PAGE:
5. If the prototype is launched in August, the customers will be thrilled and, further more, it can be tested in actual market conditions (in stores, etc.). However, its quality will be low. On the other hand, launching it later would mean losing preeminence on the market for the new technology, but it would achieve the appropriate QC conditions.
6. In my opinion, the first solution should be preferred. Indeed, the product could be adapted to the requirements of the market and it could be corrected as things went along, with all the positive aspects deriving here from.
In order to regain lost shares of the market and sustain future growth, AcuScan Inc. has decided to launch "Operation Optimize," a new technology meant to keep up with the competitive market that is constantly evolving.
According to the estimates, the best time to launch the product would be August. Reasons for this include being the first on the market with this new technology and the ability to profit from the initial enthusiasm of the customers. Deals with stores that will be acting as testers of the new product have already been concluded.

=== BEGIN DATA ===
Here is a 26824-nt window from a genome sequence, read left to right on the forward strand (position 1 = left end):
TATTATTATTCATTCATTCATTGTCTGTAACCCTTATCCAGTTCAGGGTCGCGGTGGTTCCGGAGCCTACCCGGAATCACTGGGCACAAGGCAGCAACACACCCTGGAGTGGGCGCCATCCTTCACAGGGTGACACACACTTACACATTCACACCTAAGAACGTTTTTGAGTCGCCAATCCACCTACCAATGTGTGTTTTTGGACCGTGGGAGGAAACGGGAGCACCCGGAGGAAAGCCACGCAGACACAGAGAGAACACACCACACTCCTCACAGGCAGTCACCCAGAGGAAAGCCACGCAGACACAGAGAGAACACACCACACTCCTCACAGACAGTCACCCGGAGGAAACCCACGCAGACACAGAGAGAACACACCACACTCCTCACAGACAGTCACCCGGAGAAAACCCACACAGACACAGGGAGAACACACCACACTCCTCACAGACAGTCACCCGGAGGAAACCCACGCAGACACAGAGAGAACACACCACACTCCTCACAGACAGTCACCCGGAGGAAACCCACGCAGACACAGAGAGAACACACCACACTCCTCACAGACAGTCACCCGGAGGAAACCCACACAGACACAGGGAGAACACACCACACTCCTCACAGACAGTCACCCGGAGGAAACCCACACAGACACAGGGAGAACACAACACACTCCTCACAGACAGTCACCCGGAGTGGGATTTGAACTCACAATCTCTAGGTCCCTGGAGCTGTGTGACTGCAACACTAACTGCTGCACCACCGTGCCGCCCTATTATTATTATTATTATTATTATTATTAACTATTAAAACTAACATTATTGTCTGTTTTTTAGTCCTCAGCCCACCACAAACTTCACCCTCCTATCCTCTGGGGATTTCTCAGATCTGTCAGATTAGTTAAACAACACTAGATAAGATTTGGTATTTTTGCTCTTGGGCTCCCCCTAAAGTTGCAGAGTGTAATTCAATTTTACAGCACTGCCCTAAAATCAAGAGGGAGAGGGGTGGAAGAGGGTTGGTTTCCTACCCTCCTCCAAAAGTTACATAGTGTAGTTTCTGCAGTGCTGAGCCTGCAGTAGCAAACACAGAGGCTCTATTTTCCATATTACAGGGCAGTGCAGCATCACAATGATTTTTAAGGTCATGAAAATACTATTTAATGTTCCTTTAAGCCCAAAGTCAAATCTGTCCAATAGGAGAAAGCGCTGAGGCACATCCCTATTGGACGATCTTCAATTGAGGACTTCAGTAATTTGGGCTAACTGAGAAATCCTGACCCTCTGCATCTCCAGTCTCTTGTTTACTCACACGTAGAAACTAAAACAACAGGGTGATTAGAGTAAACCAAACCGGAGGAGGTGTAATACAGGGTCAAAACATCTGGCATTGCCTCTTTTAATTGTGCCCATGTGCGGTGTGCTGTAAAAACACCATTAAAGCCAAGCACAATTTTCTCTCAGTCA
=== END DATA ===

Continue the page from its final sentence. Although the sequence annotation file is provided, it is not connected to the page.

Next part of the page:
In order to be able to achieve this goal, there are several key issues of relevance. First of all, the minimum estimated budget of $575,000 needs to be evaluated and approved. This would include costs for software design and programming ($200,000), repackaging design and development ($75,000), marketing campaign ($50,000) and advertising costs ($250,000).
Discussion with the persons involved in the project captured several key points. The product developers sustained the fact that the August deadline is not feasible, at least not at the level of quality that AcuScan is used to. Backing this conclusion were arguments such as previous experience in the company (the iScanner project had taken a year to complete) and the limited human resources available. Further more, the division had to cut 15% of its budget. The Senior Engineer in charge argued that a project implied a programming, a testing and a QC phase, each needing several months to properly complete.
The Marketing Director had a different view point. In his opinion, achieving the release date was the priority, following marketing considerations. In this sense, he suggested that a prototype version, less tested, could be released and that adjustments could be made on the way. According to him, it was benefic to see reactions to the product on the market and that make the adjustments with full knowledge of what the demands actually were.